Communication systems generally include multiple devices that are physically or virtually connected via communication links. A communication link can include one or more wireless connections, twisted wire pairs, coaxial cables, and/or fiber optic lines, to provide some examples. Sometimes two devices can be connected by more than one link. For example, a cable including multiple links can connect the two devices. In another example, the cable itself can be the link.
“S800T”, also known as IEEE p1394c (e.g., p1394c-200x, draft 0.1, Nov. 16, 2003), is a high speed data link that uses a physical layer from IEEE Std. 802.3 (e.g., IEEE Std. 802.3af-2003), also known as the Ethernet standard, to carry IEEE Std. 1394 firewire data. S800T can utilize any suitable cabling standard (e.g., category 5, 5E, or 6), including any future cabling standard (e.g., category 7). S800T can utilize other transmission mediums, such as optical fiber or coaxial cable, to provide some examples. S800T is further described in U.S. Provisional Patent Appl. Nos. 60/441,769, 60/450,357, 60/464,362, and 60/484,326, all of which are incorporated herein by reference. Furthermore, the 802.3 Ethernet standard and the IEEE Std. 1394 are incorporated by reference herein in their entirety. IEEE Std. 802.3 utilizes four twisted pairs, designated as pairs A, B, C, and D in
The first and second devices 110 are capable of advertising their abilities with respect to multiple technologies. In this example, pairs A and B are used to advertise capabilities for 802.3 operation, and pairs C and D are used to advertise capabilities for the IEEE Std. 1394 protocol. Each device 110 can perform the first and second auto-negotiations in parallel over the first and second communication links 120. Devices 110 that are capable of supporting different and/or multiple technologies can transfer information over the same cable 130, for example. The first and second auto-negotiations can be performed using 10-gigabit Ethernet. For instance, the first and second auto-negotiations can be performed on the same type of twisted pair cable.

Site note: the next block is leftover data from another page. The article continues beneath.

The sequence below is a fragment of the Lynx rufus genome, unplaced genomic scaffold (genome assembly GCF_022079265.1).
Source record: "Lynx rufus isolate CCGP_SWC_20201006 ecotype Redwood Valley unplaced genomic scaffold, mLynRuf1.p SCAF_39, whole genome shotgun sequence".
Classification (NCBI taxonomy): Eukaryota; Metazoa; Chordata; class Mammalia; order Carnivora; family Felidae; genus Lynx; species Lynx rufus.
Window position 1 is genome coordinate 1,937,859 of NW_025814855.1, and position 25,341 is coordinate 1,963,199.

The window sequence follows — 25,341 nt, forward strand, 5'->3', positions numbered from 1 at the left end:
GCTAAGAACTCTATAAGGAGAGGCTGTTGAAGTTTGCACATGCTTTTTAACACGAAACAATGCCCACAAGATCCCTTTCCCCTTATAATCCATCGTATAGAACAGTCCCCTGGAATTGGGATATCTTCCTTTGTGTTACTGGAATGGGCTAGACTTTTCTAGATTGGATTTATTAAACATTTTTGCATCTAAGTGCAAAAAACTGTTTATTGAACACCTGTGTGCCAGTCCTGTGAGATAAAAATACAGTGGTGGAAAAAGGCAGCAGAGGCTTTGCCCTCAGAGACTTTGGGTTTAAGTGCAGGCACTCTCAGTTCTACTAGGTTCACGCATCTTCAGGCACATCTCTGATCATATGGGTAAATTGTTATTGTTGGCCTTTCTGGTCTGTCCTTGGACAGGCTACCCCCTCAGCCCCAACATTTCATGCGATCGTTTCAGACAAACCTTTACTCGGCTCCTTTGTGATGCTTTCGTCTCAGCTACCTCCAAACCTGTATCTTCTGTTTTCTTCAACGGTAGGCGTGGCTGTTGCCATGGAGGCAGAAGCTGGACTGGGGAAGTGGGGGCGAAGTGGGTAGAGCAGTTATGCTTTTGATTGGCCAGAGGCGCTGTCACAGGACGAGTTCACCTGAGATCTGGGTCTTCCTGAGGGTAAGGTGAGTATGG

The second communication link 120 b can provide signal information outside of the auto-negotiation protocol. According to an embodiment, the signal information can include instructions to change the advertised protocol on the first communication link 120 a or the second communication link 120 b.
For example, if the IEEE Std. 802.3 protocol is advertised on pairs A and B (i.e. on the first communication link 120 a), the signal information can include instructions to stop the 802.3 auto-negotiation on the first communication link 120 a, change the advertised protocol to be some other protocol (e.g., the IEEE Std. 1394 protocol), and restart auto-negotiation on pairs A and B using the 1394 protocol, rather than the 802.3 protocol.